Anthony Austin’s roots go back to the very early days of California wine… literally. His ancestors were granted a homestead in 1881 in Sonoma County, and are said to have planted the first Cabernet Sauvignon vines in the Russian River Valley.
After attending U.C. Davis’ viticultural school, Austin became a protege of the country’s most highly regarded winemaking master, Andre Tchelistcheff. In 1975 Tchelistcheff recommended that Brooks Firestone hire Austin as winemaker at his newly formed Santa Ynez Valley estate. Austin overcame an admitted Northern California prejudice to accept the Santa Barbara County position. The advice paid off. Brooks and Anthony made winemaking history when Austin’s 1978 Firestone Chardonnay took the first “world-class” award ever earned by a central coast winery: the coveted London Double Gold Medal.
In 1981 Tony left Firestone (where he had been vice-president) to do his own thing: he formed Austin Cellars. Preferring to use fruit from several growers, he proceeded to produce wines from carefully selected vineyards in Santa Barbara County. He believed that with this freedom of choice came a greater latitude for the winemaker to create great wine. He further held that a small winery can succeed only by producing “artistic” wines. So, he focused his aesthetic flair on bringing out the best in each varietal he vinted.
Many authorities consider the aristocratically elegant, velvety red wines produced from Pinot Noir, the best in the world. Austin does not make a Pinot Noir every year. “I only make it in years when I really like the grapes,” explains the free-spirited winemaker. Truly a challenge, this grape seldom realizes its glorious potential outside its native soil, France’s renowned Burgundy district. A fickle mistress, responding dramatically to soil and weather conditions, this thoroughbred vine’s fruit and flavor differ with each new harvest.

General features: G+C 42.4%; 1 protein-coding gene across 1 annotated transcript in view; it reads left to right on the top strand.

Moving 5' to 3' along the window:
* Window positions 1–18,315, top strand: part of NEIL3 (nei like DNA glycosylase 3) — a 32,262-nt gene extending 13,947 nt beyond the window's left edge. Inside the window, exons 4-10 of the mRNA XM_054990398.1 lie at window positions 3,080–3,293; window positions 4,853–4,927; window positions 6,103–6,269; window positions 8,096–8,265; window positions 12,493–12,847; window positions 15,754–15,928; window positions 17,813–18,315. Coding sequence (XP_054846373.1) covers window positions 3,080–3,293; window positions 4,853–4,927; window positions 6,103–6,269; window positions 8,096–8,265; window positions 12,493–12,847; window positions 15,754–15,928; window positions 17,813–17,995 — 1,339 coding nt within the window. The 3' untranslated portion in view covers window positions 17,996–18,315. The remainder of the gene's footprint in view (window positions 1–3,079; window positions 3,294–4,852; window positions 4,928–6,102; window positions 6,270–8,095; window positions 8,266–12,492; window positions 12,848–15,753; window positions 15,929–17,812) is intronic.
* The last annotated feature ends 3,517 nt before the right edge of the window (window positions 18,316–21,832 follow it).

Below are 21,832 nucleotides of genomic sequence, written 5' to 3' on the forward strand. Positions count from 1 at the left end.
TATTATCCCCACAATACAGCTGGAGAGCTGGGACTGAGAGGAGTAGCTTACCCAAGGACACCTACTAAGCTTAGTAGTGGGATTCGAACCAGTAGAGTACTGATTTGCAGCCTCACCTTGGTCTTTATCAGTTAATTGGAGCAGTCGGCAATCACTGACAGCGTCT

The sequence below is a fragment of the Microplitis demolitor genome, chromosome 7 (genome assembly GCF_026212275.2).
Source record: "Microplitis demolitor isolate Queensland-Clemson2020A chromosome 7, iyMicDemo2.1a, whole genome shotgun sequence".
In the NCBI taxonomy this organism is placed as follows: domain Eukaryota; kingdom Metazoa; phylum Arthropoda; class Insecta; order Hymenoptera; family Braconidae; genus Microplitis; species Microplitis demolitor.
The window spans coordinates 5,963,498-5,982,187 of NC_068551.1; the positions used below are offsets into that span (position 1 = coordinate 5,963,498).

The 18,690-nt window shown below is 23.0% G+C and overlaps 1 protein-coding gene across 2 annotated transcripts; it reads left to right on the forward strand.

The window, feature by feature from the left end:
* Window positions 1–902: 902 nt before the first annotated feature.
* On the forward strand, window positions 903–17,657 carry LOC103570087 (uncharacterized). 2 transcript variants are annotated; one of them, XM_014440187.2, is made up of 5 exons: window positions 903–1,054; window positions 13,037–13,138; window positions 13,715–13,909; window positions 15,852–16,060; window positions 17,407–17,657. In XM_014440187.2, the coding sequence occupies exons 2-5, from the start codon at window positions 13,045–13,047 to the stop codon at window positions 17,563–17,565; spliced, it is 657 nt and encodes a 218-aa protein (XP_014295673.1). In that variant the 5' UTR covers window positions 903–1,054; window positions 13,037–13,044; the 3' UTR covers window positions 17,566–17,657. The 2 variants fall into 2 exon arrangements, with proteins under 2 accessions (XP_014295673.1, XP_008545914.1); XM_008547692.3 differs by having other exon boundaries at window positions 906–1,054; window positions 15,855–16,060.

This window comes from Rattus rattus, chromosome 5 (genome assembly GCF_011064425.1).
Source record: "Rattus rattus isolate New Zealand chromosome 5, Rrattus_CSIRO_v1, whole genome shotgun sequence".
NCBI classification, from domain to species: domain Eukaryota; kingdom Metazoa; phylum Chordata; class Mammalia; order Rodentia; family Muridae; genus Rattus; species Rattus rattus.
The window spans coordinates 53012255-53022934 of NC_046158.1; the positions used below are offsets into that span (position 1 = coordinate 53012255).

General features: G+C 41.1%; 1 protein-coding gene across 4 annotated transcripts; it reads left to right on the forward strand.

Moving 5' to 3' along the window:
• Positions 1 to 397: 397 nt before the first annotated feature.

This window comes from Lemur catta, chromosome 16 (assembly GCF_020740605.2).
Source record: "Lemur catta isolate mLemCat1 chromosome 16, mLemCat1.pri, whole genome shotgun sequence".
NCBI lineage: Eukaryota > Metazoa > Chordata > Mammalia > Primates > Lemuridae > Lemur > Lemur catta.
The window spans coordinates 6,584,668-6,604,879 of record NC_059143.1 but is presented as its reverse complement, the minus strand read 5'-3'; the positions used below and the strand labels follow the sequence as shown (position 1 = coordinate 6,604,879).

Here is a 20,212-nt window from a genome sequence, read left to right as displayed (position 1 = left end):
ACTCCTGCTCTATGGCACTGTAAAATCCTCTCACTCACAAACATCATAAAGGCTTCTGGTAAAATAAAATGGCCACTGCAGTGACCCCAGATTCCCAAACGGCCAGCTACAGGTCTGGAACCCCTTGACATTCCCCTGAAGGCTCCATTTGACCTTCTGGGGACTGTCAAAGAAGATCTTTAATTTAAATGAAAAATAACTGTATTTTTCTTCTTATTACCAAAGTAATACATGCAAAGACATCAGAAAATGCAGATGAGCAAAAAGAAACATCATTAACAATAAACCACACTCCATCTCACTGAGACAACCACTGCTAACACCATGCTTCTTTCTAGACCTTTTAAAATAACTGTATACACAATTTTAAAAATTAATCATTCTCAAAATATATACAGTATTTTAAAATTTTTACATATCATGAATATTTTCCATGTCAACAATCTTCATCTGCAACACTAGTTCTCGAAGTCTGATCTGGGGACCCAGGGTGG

This example has a brilliant light-garnet color and an unmistakable “Pinot” nose. If you would like to know what Pinot Noir smells like, this is it. The texture is remarkably rich and smooth in the mouth: full, but not heavy. Classic plum and raspberry flavors pervade all. The finish is nice and clean, dry, with just a touch of tannin.
Serve at room temperature with roast fowl or Cantonese-style pepper steak.
Cellaring Notes: Drink now thru 1992.
Reviewed by Larry Tepper